It’s interesting that horns are perceived differently around the world. In India you are asked to sound your horn regularly, in fact trucks have “Please sound your horn” stickers on the back. There, sound is an important way of telling other road users you are there. It’s perfectly acceptable and not at all offensive. There, the horn sort of means “Hello…just letting you know that I am here”

For the bystander it looks like a noisy mess, but I have found it actually works well on a scooter. I can see and hear who’s around me.

A sudden loud and close horn blast can be startling.  I have learned in New York that the horn is abused most of the time. Here the horn means, “Hey pal, what the heck are you doing man!” People vent their frustration by holding onto the horn. It’s really pointless. So my tip for New York is ignore all horns, they don’t tell you anything. It’s normally some poor soul who needs to get to work and is so wound up he feels that a bit of horn blowing is going to help him.

Tip 4: road surface

In a car we don’t take much notice of the road surface, but on a scooter it is essential. Metal covers are slippery when wet and a pothole can dethrone you. Manhattan roads are among the worst I have come across. The combination of extreme hot in summer and a “polar vortex” in winter break the road surface down through expansion and contraction, leaving gaping holes that appear to receive little maintenance. You need to watch the road ahead, the mirrors and the road surface.

I did for a while use the FDR on my route from Brooklyn to 47th & 3rd in Manhattan. It is much quicker, but I have abandoned it. I just feel too exposed to the gusts of wind coming off the east river. The buffeting of heavy vehicles that pass me and the horrendous holes in the road just make it too dangerous for me. I think scooters are best in city traffic. I wouldn’t advise using one on big trunk roads.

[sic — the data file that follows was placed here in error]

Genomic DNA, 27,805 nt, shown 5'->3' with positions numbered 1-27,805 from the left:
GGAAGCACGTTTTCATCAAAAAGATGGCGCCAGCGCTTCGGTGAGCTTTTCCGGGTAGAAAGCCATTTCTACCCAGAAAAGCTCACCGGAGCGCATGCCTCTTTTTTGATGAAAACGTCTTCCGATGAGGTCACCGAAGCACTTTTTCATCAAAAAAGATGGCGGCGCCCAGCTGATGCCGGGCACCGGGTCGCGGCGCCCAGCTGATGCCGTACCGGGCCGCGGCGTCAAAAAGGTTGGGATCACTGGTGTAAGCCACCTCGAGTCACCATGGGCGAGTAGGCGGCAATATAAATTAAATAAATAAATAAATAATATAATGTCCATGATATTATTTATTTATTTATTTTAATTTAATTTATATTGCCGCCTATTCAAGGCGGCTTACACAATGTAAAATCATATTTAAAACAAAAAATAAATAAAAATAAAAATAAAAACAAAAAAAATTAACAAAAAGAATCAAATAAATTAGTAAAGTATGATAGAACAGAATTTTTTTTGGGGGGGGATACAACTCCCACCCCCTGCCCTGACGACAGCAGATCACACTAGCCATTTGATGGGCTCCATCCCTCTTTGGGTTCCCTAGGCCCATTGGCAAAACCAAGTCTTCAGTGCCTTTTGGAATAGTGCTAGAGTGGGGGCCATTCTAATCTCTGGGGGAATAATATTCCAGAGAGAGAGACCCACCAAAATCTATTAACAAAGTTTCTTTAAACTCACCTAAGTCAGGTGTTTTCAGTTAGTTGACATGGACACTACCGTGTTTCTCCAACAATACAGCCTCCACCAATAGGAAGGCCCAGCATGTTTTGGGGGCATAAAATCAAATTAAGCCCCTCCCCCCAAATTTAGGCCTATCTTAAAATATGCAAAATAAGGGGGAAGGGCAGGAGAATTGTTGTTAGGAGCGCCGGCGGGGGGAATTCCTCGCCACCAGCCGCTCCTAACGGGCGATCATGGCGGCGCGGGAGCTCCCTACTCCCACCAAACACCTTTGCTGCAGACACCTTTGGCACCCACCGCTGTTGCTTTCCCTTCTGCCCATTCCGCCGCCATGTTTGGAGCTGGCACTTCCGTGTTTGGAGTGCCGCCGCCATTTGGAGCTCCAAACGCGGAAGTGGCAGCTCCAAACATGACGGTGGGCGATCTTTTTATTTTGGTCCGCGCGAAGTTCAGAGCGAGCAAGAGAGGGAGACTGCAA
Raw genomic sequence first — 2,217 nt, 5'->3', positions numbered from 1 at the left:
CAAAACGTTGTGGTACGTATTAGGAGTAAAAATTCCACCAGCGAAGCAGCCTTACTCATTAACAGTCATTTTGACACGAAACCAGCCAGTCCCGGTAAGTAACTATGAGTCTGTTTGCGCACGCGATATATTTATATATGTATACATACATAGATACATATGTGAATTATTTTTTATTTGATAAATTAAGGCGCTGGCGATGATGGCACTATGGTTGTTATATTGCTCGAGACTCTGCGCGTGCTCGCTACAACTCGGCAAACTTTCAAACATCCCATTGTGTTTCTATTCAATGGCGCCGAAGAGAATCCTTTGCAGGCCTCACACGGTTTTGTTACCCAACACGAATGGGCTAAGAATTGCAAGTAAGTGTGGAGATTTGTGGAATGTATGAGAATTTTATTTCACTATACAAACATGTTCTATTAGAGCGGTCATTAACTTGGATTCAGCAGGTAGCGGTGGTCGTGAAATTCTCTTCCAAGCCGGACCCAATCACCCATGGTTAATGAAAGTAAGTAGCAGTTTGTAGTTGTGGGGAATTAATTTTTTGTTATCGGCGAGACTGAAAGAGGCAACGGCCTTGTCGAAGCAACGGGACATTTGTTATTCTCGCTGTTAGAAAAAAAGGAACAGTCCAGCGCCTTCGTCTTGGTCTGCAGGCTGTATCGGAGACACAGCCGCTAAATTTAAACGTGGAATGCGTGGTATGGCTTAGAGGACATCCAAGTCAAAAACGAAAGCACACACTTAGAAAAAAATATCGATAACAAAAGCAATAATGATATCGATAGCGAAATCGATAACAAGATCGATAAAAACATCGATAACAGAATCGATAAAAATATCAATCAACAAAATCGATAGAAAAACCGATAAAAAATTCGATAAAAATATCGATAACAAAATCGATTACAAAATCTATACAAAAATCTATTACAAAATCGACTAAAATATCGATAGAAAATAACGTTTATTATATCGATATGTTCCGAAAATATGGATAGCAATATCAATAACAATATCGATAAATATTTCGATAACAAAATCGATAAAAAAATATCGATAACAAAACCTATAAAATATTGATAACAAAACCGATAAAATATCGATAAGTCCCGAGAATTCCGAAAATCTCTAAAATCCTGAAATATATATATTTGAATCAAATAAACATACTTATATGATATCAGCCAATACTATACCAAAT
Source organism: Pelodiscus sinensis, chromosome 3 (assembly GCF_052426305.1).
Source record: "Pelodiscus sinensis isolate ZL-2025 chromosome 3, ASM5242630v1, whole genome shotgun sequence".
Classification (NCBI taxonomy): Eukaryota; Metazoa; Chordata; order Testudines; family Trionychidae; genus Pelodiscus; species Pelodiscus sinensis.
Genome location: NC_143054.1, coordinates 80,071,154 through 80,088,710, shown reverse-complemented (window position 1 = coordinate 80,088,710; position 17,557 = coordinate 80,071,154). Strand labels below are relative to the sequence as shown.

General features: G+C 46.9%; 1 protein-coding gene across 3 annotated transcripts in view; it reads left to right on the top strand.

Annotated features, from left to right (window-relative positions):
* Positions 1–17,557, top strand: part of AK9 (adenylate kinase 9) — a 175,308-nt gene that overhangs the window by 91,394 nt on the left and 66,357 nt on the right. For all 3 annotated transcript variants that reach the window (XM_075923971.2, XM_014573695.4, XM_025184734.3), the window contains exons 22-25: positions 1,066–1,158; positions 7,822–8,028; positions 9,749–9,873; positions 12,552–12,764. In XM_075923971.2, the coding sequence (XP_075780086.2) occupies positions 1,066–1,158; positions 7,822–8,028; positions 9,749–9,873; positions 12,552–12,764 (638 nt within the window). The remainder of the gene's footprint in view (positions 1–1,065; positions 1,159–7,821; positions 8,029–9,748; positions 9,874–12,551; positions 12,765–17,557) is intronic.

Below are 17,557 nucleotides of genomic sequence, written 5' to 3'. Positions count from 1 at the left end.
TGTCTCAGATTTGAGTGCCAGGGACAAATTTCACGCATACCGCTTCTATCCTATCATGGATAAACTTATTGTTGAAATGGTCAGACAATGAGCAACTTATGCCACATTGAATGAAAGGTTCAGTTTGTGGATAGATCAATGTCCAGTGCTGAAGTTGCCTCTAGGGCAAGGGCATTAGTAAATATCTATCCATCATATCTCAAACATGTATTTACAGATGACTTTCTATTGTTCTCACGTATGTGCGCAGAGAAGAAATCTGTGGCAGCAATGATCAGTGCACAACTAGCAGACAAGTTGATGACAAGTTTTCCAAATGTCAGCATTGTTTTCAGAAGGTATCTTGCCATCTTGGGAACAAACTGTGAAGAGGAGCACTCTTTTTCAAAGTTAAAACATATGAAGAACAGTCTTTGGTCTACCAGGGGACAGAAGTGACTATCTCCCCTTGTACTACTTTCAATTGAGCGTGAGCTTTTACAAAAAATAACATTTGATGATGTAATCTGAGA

Tip 5: weather

I once did a scooter safety course and a fellow scooting student asked the instructor “Any tips for when it’s icy?” The instructor replied “Yes…leave it in the garage you idiot!” Scooters, in my opinion, are for dry clear days only. I wouldn’t want to be out in heavy rain if I could help it and certainly not in conditions where there may be even a hint of ice. You stand no chance!

Tip 6: blind spots

Between when your front wheel passes the trunk of a car alongside you and when you appear alongside the driver of that vehicle, you are pretty much always in the blind spot and totally invisible to that driver. If that driver decides to drift in your direction, you’re in trouble. I try not to enter the blind spot unless I know I can get out of it quickly. If I am overtaking I plan it and execute it quickly. I like to be in front of you or behind you if you are in a car, not alongside you. Understanding where you are in relation to the cars around you is an important part of staying safe on such a lightweight vehicle.

Tip 7: mindset

My final tip would be this: Riding a scooter around is fun, convenient, reasonably eco friendly (175 miles to the gallon) and really exhilarating, but you need to be in the right frame of mind to do it safely. If you are stressed or running late, I would not recommend it. You need to set off with a smile on your face and be ready to face your journey with excitement and concentration. If you are under pressure, get a cab.

Only time will tell if I am forced to eat these words but to me it seems that zooming around the boroughs on a Vespa is a good choice. While most say that Manhattan traffic is crazy, in my experience it’s not really. The roads are very well organized, traffic signals and rules are pretty much obeyed and compared to many cities riding and driving is less challenging. Spring, Summer & Fall are pretty good months weather wise, so a good nine months exists when the scooter could be at full capacity for daily commutes and touring adventures.

I hope you’ll give it a try, I hope you’ll enjoy it and I hope that you’ll be safe.

By Tim Haslam,
CEO, 72Point US